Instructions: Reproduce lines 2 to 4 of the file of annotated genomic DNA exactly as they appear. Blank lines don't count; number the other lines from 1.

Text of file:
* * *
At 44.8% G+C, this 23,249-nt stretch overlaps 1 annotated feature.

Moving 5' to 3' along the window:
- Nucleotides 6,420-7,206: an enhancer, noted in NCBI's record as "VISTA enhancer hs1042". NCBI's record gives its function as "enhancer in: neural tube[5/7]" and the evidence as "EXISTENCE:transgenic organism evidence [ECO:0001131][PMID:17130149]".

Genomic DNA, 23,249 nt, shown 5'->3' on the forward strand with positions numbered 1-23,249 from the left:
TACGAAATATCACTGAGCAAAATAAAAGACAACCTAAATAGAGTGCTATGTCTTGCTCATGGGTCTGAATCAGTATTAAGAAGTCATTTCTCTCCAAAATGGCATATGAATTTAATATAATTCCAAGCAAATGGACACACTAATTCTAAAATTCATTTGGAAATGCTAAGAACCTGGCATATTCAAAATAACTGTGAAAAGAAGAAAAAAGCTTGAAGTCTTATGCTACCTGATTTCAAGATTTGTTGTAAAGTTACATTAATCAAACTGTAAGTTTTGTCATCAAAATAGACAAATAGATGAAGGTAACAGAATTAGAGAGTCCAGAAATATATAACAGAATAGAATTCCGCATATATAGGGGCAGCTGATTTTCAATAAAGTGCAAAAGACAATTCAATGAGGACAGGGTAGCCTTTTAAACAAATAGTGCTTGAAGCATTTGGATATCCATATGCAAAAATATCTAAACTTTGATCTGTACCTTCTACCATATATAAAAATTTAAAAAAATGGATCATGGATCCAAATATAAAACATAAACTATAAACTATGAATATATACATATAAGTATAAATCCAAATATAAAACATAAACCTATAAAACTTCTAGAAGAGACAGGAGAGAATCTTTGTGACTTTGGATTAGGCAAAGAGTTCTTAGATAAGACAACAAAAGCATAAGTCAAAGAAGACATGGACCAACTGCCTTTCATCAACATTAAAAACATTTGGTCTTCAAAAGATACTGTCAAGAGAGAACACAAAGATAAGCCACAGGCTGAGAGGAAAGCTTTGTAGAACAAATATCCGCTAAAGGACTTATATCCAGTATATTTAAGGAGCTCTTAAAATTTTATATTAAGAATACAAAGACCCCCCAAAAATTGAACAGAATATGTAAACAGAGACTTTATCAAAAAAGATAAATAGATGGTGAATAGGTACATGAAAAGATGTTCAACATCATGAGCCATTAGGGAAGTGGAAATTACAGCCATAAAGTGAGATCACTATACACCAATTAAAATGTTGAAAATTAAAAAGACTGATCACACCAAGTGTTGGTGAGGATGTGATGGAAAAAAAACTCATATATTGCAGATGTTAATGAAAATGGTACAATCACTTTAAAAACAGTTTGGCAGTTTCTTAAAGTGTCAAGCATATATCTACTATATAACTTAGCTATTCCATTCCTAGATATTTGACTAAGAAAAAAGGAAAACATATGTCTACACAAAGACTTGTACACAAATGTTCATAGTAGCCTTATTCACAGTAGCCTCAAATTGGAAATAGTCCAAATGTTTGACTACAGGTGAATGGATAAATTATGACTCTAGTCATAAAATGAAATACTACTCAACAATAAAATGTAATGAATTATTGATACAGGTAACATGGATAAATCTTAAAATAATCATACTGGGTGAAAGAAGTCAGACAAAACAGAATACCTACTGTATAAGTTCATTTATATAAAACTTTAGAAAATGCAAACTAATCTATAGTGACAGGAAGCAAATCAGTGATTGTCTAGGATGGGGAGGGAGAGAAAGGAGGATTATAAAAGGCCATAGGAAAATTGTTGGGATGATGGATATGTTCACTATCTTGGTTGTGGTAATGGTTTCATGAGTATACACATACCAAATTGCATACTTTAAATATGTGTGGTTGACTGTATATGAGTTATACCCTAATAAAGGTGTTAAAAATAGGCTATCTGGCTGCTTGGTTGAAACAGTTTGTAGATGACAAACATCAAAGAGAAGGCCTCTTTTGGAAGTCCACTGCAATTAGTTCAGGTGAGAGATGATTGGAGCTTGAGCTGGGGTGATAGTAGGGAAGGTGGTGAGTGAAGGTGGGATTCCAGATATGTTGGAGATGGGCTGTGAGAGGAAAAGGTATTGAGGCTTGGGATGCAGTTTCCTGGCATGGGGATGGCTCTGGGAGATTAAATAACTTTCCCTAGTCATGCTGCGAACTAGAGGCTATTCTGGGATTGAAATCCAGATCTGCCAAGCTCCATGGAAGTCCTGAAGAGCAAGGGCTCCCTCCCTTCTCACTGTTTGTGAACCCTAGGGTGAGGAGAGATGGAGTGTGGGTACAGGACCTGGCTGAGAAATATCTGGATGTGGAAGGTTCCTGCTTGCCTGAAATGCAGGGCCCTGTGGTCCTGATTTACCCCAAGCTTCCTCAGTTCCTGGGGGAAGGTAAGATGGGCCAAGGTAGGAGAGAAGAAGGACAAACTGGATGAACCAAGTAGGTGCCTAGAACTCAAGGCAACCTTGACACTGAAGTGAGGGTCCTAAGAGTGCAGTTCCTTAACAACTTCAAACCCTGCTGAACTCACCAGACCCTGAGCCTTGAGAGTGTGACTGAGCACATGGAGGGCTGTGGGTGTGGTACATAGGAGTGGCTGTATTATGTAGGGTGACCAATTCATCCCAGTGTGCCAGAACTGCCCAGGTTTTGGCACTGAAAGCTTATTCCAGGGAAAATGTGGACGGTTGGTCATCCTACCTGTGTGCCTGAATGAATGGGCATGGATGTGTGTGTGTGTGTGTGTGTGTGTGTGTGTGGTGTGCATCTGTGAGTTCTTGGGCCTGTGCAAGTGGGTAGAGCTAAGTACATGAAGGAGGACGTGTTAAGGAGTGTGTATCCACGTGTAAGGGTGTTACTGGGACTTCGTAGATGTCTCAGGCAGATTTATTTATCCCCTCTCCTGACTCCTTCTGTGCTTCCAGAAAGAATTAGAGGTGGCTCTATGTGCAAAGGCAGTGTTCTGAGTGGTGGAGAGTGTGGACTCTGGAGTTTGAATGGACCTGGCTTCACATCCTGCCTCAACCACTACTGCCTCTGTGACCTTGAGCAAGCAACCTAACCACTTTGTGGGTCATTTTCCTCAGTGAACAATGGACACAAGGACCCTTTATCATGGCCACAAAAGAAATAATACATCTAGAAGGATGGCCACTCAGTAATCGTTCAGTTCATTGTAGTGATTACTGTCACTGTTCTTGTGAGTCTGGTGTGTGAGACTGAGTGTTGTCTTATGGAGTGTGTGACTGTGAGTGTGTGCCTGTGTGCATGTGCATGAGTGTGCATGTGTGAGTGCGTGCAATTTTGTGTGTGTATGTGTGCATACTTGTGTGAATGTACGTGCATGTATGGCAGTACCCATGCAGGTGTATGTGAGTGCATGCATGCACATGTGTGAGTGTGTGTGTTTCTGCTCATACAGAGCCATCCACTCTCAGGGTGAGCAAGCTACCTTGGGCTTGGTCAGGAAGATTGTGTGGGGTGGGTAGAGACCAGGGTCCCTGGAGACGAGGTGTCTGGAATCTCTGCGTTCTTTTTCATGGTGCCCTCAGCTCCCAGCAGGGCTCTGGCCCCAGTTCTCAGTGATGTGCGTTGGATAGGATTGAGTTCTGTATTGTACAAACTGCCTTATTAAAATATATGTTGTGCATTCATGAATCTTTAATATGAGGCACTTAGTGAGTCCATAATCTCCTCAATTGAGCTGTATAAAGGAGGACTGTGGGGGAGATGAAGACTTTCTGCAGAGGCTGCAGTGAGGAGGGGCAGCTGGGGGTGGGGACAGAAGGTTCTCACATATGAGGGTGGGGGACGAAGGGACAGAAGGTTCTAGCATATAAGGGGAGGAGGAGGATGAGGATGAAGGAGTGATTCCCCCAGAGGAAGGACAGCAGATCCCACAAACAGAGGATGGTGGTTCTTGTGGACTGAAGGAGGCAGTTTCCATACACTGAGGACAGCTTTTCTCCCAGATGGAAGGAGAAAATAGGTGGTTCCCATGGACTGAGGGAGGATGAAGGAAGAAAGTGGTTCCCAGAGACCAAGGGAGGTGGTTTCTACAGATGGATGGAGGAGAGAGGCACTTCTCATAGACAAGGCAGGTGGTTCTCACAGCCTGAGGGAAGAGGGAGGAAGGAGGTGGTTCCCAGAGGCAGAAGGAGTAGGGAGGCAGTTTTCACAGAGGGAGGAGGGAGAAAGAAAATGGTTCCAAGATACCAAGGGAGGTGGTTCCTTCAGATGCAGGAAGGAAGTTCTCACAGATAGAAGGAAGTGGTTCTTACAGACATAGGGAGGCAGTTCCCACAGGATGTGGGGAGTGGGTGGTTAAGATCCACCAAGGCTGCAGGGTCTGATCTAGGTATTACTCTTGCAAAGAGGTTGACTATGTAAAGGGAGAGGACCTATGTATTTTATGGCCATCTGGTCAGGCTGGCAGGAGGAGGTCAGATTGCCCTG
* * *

Moving 5' to 3' along the window:
- Nucleotides 6,420-7,206: an enhancer, noted in NCBI's record as "VISTA enhancer hs1042". NCBI's record gives its function as "enhancer in: neural tube[5/7]" and the evidence as "EXISTENCE:transgenic organism evidence [ECO:0001131][PMID:17130149]".

Genomic DNA, 23,249 nt, shown 5'->3' on the forward strand with positions numbered 1-23,249 from the left: